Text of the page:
- Coreopsis: this plant has showy flowers that can match the bloom of the rose flower. Its benefits include; camouflaging damaged leaves, increasing the bloom time of your rose garden by up to three months, and also attracting beneficial animals like bees and butterflies for pollination.
- Nepeta “Six Hills Giant”Salvia nemorosa “Caradonna”
2. Best Companion Plants for Pest Control
One of the qualities of good companion plants is their ability to protect each other from harmful pests.
Fighting pests with the regular insecticides/chemicals are not only harmful to you and the environment, but it is also expensive. If you want to go organic, you can’t do better than companion planting.
Typically, most of these rose companion plants emit natural substances from their leaves, stem, or root that repels insects.
- Garlic: garlic and other members of the onion group release a fragrance that makes roses more fragrant while also repelling other pests. Garlic chives also have exciting foliage that will make your garden a tourist attraction among friends.
- Lavender: this plant has been used as a companion plant for roses for decades now. Its fragrance is known to repel aphids and prevent dogs from digging your garden. Lavender also helps to dress up the rose bed while their flowers can be pruned and used in your indoor décor.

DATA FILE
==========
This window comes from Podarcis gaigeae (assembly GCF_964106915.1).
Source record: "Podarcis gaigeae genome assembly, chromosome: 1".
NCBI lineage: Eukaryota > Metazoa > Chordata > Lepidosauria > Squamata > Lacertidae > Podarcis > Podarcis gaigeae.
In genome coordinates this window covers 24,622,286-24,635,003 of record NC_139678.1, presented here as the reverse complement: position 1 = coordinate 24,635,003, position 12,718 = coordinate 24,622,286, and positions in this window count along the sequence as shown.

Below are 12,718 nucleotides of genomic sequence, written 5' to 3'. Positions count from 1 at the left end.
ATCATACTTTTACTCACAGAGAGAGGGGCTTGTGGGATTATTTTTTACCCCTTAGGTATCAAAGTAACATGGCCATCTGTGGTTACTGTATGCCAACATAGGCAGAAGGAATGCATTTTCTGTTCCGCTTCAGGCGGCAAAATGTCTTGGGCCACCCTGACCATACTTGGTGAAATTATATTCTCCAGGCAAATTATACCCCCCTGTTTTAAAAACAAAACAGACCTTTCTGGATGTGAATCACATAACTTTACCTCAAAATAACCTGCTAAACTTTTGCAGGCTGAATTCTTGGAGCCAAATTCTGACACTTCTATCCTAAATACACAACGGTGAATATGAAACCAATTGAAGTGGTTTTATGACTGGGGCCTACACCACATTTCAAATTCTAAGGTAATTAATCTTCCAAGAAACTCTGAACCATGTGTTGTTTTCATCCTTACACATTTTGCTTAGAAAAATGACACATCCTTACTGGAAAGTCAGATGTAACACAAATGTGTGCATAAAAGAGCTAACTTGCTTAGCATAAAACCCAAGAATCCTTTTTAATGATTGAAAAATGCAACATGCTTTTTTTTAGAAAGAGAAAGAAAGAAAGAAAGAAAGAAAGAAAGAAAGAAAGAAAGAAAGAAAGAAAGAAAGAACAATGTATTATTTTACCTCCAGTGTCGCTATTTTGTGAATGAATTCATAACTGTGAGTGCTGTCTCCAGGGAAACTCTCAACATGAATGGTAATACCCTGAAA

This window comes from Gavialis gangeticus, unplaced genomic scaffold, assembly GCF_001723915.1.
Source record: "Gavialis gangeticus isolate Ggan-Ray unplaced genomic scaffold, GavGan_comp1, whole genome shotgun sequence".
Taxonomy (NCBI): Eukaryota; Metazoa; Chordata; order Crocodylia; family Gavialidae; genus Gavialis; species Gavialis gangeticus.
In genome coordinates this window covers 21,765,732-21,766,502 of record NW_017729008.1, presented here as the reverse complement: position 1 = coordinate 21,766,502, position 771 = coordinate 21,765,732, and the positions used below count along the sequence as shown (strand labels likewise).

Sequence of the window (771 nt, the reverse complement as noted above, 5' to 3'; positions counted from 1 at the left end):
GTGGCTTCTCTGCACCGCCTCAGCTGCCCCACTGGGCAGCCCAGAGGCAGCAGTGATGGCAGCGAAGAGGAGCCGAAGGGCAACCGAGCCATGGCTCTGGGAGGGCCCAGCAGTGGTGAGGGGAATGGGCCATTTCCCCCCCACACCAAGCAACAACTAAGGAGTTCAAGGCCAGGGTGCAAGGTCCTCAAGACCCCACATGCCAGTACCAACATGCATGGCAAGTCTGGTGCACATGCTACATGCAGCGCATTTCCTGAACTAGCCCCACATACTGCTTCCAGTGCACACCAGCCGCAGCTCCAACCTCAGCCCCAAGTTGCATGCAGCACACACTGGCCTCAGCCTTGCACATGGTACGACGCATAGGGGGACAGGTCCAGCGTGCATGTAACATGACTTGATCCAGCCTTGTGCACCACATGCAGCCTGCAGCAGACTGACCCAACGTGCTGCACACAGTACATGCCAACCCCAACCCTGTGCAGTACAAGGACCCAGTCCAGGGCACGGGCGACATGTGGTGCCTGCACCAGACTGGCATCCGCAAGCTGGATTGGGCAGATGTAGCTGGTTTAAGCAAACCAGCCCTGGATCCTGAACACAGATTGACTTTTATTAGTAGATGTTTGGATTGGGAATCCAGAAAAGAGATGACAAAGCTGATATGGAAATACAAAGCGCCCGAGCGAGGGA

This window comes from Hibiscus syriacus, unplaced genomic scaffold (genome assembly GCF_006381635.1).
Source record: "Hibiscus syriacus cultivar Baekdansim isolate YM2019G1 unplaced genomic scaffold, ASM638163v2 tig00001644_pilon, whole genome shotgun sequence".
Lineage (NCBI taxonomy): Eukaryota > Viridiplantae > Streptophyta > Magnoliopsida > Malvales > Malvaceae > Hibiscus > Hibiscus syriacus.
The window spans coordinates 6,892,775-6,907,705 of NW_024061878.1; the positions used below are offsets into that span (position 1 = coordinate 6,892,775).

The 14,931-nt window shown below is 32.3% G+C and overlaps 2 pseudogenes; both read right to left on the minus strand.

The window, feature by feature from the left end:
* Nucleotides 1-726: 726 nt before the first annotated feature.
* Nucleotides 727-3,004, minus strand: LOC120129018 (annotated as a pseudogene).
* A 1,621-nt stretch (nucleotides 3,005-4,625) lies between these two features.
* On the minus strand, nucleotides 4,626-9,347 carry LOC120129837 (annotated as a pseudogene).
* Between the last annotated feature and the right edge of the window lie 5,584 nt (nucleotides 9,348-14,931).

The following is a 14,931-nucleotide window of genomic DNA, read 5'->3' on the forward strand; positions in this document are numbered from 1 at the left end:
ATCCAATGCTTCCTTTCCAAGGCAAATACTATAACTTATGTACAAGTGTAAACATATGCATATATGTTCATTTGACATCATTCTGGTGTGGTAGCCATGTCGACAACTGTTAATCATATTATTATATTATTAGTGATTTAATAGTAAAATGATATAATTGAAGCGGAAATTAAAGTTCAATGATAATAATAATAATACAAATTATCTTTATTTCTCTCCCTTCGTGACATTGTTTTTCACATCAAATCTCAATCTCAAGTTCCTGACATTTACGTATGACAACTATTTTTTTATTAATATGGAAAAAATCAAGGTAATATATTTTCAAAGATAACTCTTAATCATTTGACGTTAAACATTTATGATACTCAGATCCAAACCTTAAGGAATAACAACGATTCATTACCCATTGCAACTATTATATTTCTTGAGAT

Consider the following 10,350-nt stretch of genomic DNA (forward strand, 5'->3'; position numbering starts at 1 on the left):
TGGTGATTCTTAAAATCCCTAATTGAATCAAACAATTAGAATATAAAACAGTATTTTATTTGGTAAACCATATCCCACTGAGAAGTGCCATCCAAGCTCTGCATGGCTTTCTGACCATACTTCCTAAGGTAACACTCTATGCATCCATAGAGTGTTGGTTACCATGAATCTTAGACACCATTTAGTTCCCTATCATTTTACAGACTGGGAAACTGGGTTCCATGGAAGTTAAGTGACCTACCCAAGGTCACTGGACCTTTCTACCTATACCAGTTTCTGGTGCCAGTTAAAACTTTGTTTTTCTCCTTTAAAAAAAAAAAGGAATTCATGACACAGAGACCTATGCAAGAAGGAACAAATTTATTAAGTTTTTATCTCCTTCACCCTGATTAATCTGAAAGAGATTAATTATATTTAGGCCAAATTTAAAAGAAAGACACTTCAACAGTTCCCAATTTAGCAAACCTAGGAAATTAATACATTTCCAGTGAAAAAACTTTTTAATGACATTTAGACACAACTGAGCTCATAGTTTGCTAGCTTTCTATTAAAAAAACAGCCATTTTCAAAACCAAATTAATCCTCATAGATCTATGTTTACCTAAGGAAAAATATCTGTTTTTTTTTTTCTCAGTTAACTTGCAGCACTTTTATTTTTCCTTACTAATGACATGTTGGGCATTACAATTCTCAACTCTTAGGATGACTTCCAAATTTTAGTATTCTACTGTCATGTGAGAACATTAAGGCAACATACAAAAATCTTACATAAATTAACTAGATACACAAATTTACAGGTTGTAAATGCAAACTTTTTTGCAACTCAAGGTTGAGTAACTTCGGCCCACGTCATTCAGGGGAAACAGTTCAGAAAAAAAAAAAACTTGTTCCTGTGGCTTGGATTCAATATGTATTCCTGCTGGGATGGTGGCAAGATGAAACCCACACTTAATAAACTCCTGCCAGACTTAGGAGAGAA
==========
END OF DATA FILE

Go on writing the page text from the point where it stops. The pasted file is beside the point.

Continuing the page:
- Scented Geraniums: although the most noticeable feature of these plants is their lovely scents, they also repel insects from your rose and provide a varying but matching texture to your rose garden.
3. Companion Plants to Grow Beneath Roses
Roses are beautiful, even more so when they bloom, but most times, they shed their lower foliage leaving their stem bare and only the top of the plant bloomy. The best way to combat this natural rose behaviour and make it an avenue to showcase more beautiful plants is companion planting.
Here, you’re looking to grow low hanging plants that hardly spread their shoot. They will fit into the open space under the rose foliage and bring life to an otherwise dull underneath.
- Russian sage
4. Plants That Enjoy Similar Growing Conditions as Roses